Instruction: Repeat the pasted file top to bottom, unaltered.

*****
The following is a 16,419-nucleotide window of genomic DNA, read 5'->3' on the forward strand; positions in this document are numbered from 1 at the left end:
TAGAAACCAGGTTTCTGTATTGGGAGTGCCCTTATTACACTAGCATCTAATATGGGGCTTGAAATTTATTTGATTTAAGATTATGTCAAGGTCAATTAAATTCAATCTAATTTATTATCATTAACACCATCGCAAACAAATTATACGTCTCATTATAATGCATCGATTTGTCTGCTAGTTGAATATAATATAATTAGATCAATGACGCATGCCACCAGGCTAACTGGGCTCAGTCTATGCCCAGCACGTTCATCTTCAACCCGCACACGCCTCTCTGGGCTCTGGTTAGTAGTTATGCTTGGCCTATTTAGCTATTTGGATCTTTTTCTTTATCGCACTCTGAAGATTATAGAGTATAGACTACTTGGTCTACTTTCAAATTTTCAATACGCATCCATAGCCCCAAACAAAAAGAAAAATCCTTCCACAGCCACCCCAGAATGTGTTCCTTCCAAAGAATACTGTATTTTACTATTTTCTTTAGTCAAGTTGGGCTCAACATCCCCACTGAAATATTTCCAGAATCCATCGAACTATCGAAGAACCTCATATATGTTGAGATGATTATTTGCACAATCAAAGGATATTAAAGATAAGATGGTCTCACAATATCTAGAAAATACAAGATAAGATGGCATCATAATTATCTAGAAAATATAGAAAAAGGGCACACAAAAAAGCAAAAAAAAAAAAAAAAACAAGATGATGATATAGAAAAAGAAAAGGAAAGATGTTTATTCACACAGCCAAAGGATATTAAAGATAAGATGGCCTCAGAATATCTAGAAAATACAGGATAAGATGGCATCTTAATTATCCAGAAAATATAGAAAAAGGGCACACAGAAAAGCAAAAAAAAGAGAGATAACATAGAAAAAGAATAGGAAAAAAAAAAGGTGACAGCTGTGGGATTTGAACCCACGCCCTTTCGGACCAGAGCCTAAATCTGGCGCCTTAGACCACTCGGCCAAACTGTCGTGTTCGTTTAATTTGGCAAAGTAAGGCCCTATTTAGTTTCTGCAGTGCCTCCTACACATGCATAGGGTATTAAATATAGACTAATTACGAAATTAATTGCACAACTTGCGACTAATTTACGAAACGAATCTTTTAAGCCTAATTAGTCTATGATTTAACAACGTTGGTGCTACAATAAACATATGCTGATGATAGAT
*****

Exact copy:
The following is a 16,419-nucleotide window of genomic DNA, read 5'->3' on the forward strand; positions in this document are numbered from 1 at the left end:
TAGAAACCAGGTTTCTGTATTGGGAGTGCCCTTATTACACTAGCATCTAATATGGGGCTTGAAATTTATTTGATTTAAGATTATGTCAAGGTCAATTAAATTCAATCTAATTTATTATCATTAACACCATCGCAAACAAATTATACGTCTCATTATAATGCATCGATTTGTCTGCTAGTTGAATATAATATAATTAGATCAATGACGCATGCCACCAGGCTAACTGGGCTCAGTCTATGCCCAGCACGTTCATCTTCAACCCGCACACGCCTCTCTGGGCTCTGGTTAGTAGTTATGCTTGGCCTATTTAGCTATTTGGATCTTTTTCTTTATCGCACTCTGAAGATTATAGAGTATAGACTACTTGGTCTACTTTCAAATTTTCAATACGCATCCATAGCCCCAAACAAAAAGAAAAATCCTTCCACAGCCACCCCAGAATGTGTTCCTTCCAAAGAATACTGTATTTTACTATTTTCTTTAGTCAAGTTGGGCTCAACATCCCCACTGAAATATTTCCAGAATCCATCGAACTATCGAAGAACCTCATATATGTTGAGATGATTATTTGCACAATCAAAGGATATTAAAGATAAGATGGTCTCACAATATCTAGAAAATACAAGATAAGATGGCATCATAATTATCTAGAAAATATAGAAAAAGGGCACACAAAAAAGCAAAAAAAAAAAAAAAAACAAGATGATGATATAGAAAAAGAAAAGGAAAGATGTTTATTCACACAGCCAAAGGATATTAAAGATAAGATGGCCTCAGAATATCTAGAAAATACAGGATAAGATGGCATCTTAATTATCCAGAAAATATAGAAAAAGGGCACACAGAAAAGCAAAAAAAAGAGAGATAACATAGAAAAAGAATAGGAAAAAAAAAAGGTGACAGCTGTGGGATTTGAACCCACGCCCTTTCGGACCAGAGCCTAAATCTGGCGCCTTAGACCACTCGGCCAAACTGTCGTGTTCGTTTAATTTGGCAAAGTAAGGCCCTATTTAGTTTCTGCAGTGCCTCCTACACATGCATAGGGTATTAAATATAGACTAATTACGAAATTAATTGCACAACTTGCGACTAATTTACGAAACGAATCTTTTAAGCCTAATTAGTCTATGATTTAACAACGTTGGTGCTACAATAAACATATGCTGATGATAGAT